Angling for a Healthy River A fly fisherman wades in to save the Au Sable By Marilyn Berlin Snell
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In The Longest Silence: A Life in Fishing, Thomas McGuane writes that "the best angling is always a respite from burden." But those who love to fish the Au Sable and want it protected have increasing burdens to bear.
The threat today comes from a Traverse City, Michigan, company that wants to drill for natural gas. Savoy Energy has leased subsurface mineral rights from both the state and federal government and has also secured a drilling permit from the Michigan Department of Environmental Quality. The company is determined to begin its search about a quarter mile from the Au Sable's south branch. The proposed site is on federal forestland next to the Mason Tract, a swatch including old-growth forest and 11-plus stream miles donated to Michigan in 1955 by the estate of prominent industrialist George Mason. Savoy plans to set up shop on adjoining federal land and drill at an angle to reach the gas underneath the tract. Originally 1,500 acres, the Mason property grew to 5,300 after the state consolidated and added a patchwork of 40-acre parcels. The only structure on the tract is a slate open-air chapel, used for weddings, picnics, or simply quiet meditation (visitors canoe in, since it's pretty much inaccessible any other way). A plaque on the chapel, placed there by the state, reads: "Here may the fisherman receive the same inspiration which led George W. Mason, a true sportsman, to bequeath to the public this land and this sanctuary beside his beloved river." It's a safe bet that Mason would not be amused to know that a natural-gas drill rig, pipelines, and a production facility are planning to move in next door.
The ordinarily unflappable Gates becomes agitated when we start talking about the drilling threat. "Look, the key to this thing is that this area has precious recreational value. The prime time for fly fishermen is the first three hours after dark and the hour before dawn--when the woods are utterly silent. We'll be able to hear that production facility; it will ruin the experience. That's what this whole thing is about."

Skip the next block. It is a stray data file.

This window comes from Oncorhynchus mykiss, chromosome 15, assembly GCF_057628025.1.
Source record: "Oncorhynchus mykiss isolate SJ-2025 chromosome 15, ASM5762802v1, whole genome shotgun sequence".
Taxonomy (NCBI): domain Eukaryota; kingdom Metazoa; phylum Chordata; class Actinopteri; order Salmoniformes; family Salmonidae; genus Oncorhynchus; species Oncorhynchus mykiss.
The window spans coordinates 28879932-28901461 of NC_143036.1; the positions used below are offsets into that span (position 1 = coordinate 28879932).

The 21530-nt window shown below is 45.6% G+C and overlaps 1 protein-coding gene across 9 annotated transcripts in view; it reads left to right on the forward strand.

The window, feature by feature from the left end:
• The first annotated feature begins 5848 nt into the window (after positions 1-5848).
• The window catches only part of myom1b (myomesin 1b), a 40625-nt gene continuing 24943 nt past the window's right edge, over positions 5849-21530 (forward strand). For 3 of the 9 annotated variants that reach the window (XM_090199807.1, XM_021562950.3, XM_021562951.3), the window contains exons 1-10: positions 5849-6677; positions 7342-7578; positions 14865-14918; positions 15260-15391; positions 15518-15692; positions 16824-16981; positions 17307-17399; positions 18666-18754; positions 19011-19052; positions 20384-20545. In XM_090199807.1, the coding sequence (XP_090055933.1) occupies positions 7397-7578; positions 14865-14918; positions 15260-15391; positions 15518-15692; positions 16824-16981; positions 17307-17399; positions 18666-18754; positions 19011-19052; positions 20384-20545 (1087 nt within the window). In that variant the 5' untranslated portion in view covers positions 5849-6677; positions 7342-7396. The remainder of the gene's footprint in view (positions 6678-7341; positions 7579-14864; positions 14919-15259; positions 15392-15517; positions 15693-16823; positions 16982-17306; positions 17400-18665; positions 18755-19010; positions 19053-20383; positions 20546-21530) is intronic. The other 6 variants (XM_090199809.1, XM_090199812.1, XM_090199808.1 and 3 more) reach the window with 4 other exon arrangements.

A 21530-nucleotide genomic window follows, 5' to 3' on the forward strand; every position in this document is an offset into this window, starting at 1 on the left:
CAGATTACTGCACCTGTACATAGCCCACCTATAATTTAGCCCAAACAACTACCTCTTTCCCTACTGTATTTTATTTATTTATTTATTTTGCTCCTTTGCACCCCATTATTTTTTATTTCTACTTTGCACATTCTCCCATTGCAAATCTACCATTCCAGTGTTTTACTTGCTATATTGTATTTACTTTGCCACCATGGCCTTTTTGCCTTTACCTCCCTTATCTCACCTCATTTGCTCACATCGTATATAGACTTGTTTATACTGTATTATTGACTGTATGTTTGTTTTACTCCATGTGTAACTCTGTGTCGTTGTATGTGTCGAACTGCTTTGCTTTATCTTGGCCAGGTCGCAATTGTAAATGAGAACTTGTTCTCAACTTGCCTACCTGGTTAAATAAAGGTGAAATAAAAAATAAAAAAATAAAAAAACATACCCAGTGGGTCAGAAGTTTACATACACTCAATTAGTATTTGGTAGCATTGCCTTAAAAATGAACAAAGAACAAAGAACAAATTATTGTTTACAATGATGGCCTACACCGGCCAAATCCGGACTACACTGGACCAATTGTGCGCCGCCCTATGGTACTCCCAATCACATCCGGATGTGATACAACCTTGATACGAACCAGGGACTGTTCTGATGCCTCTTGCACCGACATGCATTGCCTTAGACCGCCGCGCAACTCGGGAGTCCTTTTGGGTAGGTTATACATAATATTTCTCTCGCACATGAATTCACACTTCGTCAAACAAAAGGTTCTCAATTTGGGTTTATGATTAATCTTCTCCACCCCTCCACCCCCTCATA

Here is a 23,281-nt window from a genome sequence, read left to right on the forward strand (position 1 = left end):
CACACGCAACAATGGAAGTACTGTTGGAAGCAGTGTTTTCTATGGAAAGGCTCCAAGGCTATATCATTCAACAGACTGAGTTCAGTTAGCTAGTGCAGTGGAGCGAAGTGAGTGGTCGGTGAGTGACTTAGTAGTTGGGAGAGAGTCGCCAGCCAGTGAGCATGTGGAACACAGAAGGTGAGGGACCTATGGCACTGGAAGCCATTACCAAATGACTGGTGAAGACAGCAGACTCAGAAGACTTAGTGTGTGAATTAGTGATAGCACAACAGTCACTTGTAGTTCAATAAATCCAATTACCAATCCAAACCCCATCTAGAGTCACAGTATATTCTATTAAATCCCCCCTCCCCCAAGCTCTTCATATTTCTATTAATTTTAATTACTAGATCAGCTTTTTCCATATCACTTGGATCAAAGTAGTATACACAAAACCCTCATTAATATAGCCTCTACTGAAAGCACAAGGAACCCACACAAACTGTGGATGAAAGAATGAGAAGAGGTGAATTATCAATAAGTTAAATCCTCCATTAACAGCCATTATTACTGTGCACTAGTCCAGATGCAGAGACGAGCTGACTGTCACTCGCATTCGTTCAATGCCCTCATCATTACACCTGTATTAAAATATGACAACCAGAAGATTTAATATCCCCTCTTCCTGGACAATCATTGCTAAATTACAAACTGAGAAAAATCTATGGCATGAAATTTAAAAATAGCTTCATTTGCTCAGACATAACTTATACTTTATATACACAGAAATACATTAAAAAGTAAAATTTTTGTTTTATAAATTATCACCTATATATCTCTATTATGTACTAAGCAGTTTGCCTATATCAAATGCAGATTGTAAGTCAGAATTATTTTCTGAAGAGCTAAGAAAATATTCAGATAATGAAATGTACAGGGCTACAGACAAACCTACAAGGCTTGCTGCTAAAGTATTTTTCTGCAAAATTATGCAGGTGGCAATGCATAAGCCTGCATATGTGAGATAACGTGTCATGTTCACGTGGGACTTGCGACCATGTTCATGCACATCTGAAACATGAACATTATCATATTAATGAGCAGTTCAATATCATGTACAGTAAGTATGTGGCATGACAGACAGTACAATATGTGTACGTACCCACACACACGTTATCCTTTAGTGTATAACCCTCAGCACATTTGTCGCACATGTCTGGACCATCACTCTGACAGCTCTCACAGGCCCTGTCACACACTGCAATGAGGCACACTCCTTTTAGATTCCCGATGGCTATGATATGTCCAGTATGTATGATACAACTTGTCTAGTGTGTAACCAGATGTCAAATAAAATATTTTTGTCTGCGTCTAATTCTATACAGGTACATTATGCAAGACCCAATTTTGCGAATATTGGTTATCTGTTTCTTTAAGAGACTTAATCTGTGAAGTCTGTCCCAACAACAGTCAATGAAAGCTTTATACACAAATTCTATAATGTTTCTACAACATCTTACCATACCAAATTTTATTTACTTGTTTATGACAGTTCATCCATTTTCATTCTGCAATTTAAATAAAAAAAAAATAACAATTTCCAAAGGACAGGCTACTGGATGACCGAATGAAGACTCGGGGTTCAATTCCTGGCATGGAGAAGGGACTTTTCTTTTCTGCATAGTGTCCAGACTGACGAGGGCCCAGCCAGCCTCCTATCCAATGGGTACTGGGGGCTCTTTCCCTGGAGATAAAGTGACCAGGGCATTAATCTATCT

At a public meeting on the issue near Gates's home in Grayling--population less than 2,000--500 people showed up. Most everyone railed against Savoy's plan, including the president of the local chamber of commerce, Tim Zigila, who publicly supported the anti-drilling position of both the state Sierra Club chapter and the Anglers of the Au Sable. Later he tells me, "This was an easy call for the chamber. Drilling will be bad for business up here. More than 70 percent of our county is either state or federally owned. Our opposition to drilling is not necessarily an environmental issue; it has to do with quality of life and the fact that it's inconsistent with recreation--and we're a big recreational area."
Michigan senators Carl Levin (D) and Debbie Stabenow (D) and representative Bart Stupak (D) followed up the public outcry with letters opposing the drilling permit. Stabenow's letter, addressed to Leanne Marten, supervisor of Huron-Manistee National Forests, said, in part, "Michigan is blessed to have areas in our state, such as the Mason Tract, that are protected and provide beautiful natural settings for people to visit and enjoy. We have a responsibility to safeguard this area for future generations." Bumper stickers emblazoned with "Sportsmen for Bush," once popular in Gates's neck of the woods, started disappearing from the backs of pickup trucks.